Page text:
Lucky Luke, Belgian cartoonist Morris’s famous cowboy who can “shoot faster than his shadow”; Count Dracula, the father of all vampires; Mandrake the Magician, the hero of Lee Falk’s comic strip who has been a fan favorite in Turkish pop culture for half a century… The movie adaptations of these legendary pop culture names are set to meet audiences in an upcoming film festival in Istanbul and Ankara – but the festival will have a twist.
“Fantasturka, Turkish Style Fantastic Films Festival,” will run between Dec. 12-14 in İstanbul, and Dec. 18-21 in Ankara. The festival program will mostly feature films that have defined, for lack of a better word, a fantastical era in Turkish cinema, when superheroes and comic book adaptations graced theaters.
With their beginning in the 1950s, and maintaining their popularity well into 1980s, these “B-movies,” with home-made special effects and bizarre storylines, have become a treasure for pop culture aficionados both in Turkey and abroad. You can learn about the era in detail in the anthology “Fantastik Türk Sinemasi” (Fantastic Turkish Cinema), written by Turkish pop culture guru Giovanni Scognamillo and Metin Demirhan.
The book reveals that the first ever Western fictional hero to grace Turkish cinema was “Tarzan Istanbul’da” (Tarzan in Istanbul) back in 1952. Edgar Rice Burroughs’s classic, a favorite in Hollywood for almost a century, proved to be a favorite with Turkish audiences too, opening the way for superheroes and comic book characters in Turkish cinema. Other Tarzan movies would follow in subsequent decades.
Turkey’s very own superheroes
The popularity of superheroes in Hollywood, and to a certain extent in Hong Kong cinema, had a direct impact on Turkish cinema from the 1960s to the 1980s. The first popular superhero to be adapted to the big screen in Turkey was Fantoma, a French arch-villain created by French writers Souvestre and Allain a century ago.
Not to be confused with Lee Falk’s The Phantom (which was to find its way to theaters later), the crime master Fantoma came to Istanbul in this first adaptation by Turkish cinema, and at some point, had to fight Superman and Batman. The latter two American superheroes would later come to dominate Turkish cinema, replicating the cult B-movies of Hollywood.
These films were mostly inspired by American Marvel and DC comic books, as well as the popular American TV series’ in which these characters appeared. However, Turkish filmmakers didn’t refrain from creating totally authentic and original superheroes as well. These heroes might not have been portrayed as superheroes in every film, but nevertheless they did not shy away from wearing outrageous outfits, capes, tights and the most bizarre masks. Some of these makeshift superheroes were Demir Pençe (Iron Paw), Kara Atmaca (Black Hawk), Maskeli Şeytan (Masked Devil) and Şimşek Hafiye (Thunder Detective).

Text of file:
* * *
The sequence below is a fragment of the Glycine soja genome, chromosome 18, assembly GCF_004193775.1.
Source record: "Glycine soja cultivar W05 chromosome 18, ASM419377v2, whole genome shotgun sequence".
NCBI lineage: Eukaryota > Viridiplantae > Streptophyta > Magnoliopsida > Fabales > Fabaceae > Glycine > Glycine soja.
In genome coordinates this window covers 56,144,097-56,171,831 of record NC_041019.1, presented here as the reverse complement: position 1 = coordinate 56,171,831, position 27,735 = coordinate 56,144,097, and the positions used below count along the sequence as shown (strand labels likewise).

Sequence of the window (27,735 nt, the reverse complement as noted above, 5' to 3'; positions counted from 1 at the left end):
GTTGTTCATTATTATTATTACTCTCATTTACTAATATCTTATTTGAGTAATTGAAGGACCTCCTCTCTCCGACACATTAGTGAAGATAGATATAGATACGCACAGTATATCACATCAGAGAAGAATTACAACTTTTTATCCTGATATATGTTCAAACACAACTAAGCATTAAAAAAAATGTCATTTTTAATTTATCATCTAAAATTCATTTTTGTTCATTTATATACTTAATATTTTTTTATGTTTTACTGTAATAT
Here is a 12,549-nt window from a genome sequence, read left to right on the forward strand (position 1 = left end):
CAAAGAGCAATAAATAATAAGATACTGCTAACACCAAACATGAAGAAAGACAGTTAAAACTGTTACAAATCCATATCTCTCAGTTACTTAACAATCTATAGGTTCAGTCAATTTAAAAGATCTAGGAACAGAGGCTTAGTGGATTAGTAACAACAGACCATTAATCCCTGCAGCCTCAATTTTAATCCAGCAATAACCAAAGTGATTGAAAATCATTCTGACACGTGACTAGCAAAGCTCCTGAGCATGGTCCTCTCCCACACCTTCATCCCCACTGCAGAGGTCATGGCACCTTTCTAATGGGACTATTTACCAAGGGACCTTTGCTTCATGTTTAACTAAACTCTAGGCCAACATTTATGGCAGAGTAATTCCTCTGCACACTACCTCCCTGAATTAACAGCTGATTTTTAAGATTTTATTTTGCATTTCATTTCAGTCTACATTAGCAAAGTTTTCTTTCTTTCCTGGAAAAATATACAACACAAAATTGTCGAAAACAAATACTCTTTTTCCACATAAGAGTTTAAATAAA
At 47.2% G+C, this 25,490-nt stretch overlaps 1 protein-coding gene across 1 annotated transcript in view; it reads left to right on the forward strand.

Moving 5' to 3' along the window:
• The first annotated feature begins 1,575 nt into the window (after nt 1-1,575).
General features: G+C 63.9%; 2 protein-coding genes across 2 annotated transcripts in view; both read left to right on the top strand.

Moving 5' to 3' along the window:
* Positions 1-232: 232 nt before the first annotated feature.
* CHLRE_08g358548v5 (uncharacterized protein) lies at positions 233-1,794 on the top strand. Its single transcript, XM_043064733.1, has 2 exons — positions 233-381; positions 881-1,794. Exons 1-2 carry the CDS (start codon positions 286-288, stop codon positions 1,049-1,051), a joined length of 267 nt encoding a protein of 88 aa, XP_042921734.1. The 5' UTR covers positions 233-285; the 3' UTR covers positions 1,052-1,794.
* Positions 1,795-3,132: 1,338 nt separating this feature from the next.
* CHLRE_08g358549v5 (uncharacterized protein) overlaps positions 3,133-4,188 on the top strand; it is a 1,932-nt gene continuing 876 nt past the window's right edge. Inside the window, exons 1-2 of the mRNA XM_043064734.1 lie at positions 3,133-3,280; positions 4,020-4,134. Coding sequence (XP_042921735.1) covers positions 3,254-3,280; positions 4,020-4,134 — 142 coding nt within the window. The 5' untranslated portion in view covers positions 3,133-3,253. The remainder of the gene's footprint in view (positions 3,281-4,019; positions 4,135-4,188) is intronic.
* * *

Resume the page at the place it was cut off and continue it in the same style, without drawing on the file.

From Batman to ‘Bedmen‘
There was no sense of time or place in these films. The superheroes of Turkish cinema fought Vikings, mummies, Amazons, the Mafia, aliens, Byzantines and American Indians. Dominant images of popular culture were incorporated without any regard for historical accuracy, political correctness or simple common sense.
If filmmakers somehow got hold of American Indian costumes, a couple of horses and a tent, there would be no reason not to fight American Indians just a few kilometers outside Istanbul. Another aspect of these pictures you couldn’t miss was the scantily-clad, sexy women wandering around throughout the film with no apparent relevance to the storyline. These women, of course, were the ultimate stereotypical seductresses, with names like Marilyn or Sophia.
The terms “adaptation” and “remake” took on entirely new meanings during this period. Captain America became “Binbaşı Tayfun” (Major Tayfun), with the American flag pretty much the only thing in his costume that was altered. “Dişi Tarzan” (Female Tarzan) was part-Tarzan, part-Tiger Woman. And when Clark Kent, the alter-ego of Superman, traveled to Istanbul, his name became Kent Clark, as Batman changed into “Bedmen.”
In 1953, Dracula made his first visit to Turkey in “Drakula Istanbul’da” (Dracula in Istanbul). The novel kept all the major characters intact, while transforming the Christian iconography in vampire fiction into Turkish iconography; crucifixes, the Bible and Holy Water became copies of the Quran. Such undiscovered B-movie territory is a pop culture heaven, and the Fantasturka festival offers a chance to catch some of these gems on screen. Check fantasturka.org to learn more about the program line-up.